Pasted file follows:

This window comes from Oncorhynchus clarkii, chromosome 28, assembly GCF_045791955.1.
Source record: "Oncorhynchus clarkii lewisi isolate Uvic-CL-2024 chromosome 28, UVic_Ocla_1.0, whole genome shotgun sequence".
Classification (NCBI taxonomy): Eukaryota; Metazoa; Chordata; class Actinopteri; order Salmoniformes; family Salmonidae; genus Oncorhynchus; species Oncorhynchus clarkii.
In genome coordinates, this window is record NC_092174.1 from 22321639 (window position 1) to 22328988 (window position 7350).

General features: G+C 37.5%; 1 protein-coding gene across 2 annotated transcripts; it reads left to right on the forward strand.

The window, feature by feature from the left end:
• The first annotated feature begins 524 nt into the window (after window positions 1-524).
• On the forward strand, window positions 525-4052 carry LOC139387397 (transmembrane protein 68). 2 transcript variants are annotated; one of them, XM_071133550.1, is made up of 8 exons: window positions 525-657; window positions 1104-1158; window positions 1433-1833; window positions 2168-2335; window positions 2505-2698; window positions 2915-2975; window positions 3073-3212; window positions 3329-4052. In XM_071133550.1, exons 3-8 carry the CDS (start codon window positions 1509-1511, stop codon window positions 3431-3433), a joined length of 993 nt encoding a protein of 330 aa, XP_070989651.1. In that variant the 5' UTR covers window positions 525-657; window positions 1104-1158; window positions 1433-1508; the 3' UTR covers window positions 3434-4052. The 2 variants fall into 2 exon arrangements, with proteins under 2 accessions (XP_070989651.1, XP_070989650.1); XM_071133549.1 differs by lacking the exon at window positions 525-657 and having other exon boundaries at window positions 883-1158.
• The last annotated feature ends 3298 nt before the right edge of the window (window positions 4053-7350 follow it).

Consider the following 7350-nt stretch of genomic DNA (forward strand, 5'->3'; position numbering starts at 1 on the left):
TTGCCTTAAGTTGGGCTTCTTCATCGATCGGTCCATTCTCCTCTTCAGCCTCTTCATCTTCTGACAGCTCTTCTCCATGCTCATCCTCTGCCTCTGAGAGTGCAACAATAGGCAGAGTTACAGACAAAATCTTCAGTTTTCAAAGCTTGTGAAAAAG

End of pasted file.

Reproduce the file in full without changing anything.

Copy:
This window comes from Oncorhynchus clarkii, chromosome 28, assembly GCF_045791955.1.
Source record: "Oncorhynchus clarkii lewisi isolate Uvic-CL-2024 chromosome 28, UVic_Ocla_1.0, whole genome shotgun sequence".
Classification (NCBI taxonomy): Eukaryota; Metazoa; Chordata; class Actinopteri; order Salmoniformes; family Salmonidae; genus Oncorhynchus; species Oncorhynchus clarkii.
In genome coordinates, this window is record NC_092174.1 from 22321639 (window position 1) to 22328988 (window position 7350).

General features: G+C 37.5%; 1 protein-coding gene across 2 annotated transcripts; it reads left to right on the forward strand.

The window, feature by feature from the left end:
• The first annotated feature begins 524 nt into the window (after window positions 1-524).
• On the forward strand, window positions 525-4052 carry LOC139387397 (transmembrane protein 68). 2 transcript variants are annotated; one of them, XM_071133550.1, is made up of 8 exons: window positions 525-657; window positions 1104-1158; window positions 1433-1833; window positions 2168-2335; window positions 2505-2698; window positions 2915-2975; window positions 3073-3212; window positions 3329-4052. In XM_071133550.1, exons 3-8 carry the CDS (start codon window positions 1509-1511, stop codon window positions 3431-3433), a joined length of 993 nt encoding a protein of 330 aa, XP_070989651.1. In that variant the 5' UTR covers window positions 525-657; window positions 1104-1158; window positions 1433-1508; the 3' UTR covers window positions 3434-4052. The 2 variants fall into 2 exon arrangements, with proteins under 2 accessions (XP_070989651.1, XP_070989650.1); XM_071133549.1 differs by lacking the exon at window positions 525-657 and having other exon boundaries at window positions 883-1158.
• The last annotated feature ends 3298 nt before the right edge of the window (window positions 4053-7350 follow it).

Consider the following 7350-nt stretch of genomic DNA (forward strand, 5'->3'; position numbering starts at 1 on the left):
TTGCCTTAAGTTGGGCTTCTTCATCGATCGGTCCATTCTCCTCTTCAGCCTCTTCATCTTCTGACAGCTCTTCTCCATGCTCATCCTCTGCCTCTGAGAGTGCAACAATAGGCAGAGTTACAGACAAAATCTTCAGTTTTCAAAGCTTGTGAAAAAG